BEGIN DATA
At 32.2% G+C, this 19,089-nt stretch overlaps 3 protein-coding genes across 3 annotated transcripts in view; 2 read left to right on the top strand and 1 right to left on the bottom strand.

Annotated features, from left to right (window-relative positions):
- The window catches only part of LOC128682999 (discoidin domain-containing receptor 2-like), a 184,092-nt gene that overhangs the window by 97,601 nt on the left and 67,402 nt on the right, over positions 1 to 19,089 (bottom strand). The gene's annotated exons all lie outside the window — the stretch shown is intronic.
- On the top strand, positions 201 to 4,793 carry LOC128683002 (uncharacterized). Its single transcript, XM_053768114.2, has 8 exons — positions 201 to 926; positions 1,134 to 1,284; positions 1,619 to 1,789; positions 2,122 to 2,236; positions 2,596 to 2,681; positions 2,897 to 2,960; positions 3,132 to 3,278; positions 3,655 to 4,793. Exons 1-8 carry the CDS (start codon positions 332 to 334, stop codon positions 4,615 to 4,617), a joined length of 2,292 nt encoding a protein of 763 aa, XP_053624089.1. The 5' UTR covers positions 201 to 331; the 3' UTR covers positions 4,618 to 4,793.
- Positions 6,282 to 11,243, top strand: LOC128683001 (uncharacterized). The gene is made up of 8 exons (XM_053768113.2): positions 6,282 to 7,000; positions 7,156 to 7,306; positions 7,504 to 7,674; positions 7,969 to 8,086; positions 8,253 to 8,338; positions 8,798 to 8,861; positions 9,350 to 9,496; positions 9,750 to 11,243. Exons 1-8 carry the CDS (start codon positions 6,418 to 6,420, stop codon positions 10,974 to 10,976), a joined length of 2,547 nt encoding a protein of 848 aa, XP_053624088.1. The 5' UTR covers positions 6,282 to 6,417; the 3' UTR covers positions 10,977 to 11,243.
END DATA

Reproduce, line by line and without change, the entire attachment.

At 32.2% G+C, this 19,089-nt stretch overlaps 3 protein-coding genes across 3 annotated transcripts in view; 2 read left to right on the top strand and 1 right to left on the bottom strand.

Annotated features, from left to right (window-relative positions):
- The window catches only part of LOC128682999 (discoidin domain-containing receptor 2-like), a 184,092-nt gene that overhangs the window by 97,601 nt on the left and 67,402 nt on the right, over positions 1 to 19,089 (bottom strand). The gene's annotated exons all lie outside the window — the stretch shown is intronic.
- On the top strand, positions 201 to 4,793 carry LOC128683002 (uncharacterized). Its single transcript, XM_053768114.2, has 8 exons — positions 201 to 926; positions 1,134 to 1,284; positions 1,619 to 1,789; positions 2,122 to 2,236; positions 2,596 to 2,681; positions 2,897 to 2,960; positions 3,132 to 3,278; positions 3,655 to 4,793. Exons 1-8 carry the CDS (start codon positions 332 to 334, stop codon positions 4,615 to 4,617), a joined length of 2,292 nt encoding a protein of 763 aa, XP_053624089.1. The 5' UTR covers positions 201 to 331; the 3' UTR covers positions 4,618 to 4,793.
- Positions 6,282 to 11,243, top strand: LOC128683001 (uncharacterized). The gene is made up of 8 exons (XM_053768113.2): positions 6,282 to 7,000; positions 7,156 to 7,306; positions 7,504 to 7,674; positions 7,969 to 8,086; positions 8,253 to 8,338; positions 8,798 to 8,861; positions 9,350 to 9,496; positions 9,750 to 11,243. Exons 1-8 carry the CDS (start codon positions 6,418 to 6,420, stop codon positions 10,974 to 10,976), a joined length of 2,547 nt encoding a protein of 848 aa, XP_053624088.1. The 5' UTR covers positions 6,282 to 6,417; the 3' UTR covers positions 10,977 to 11,243.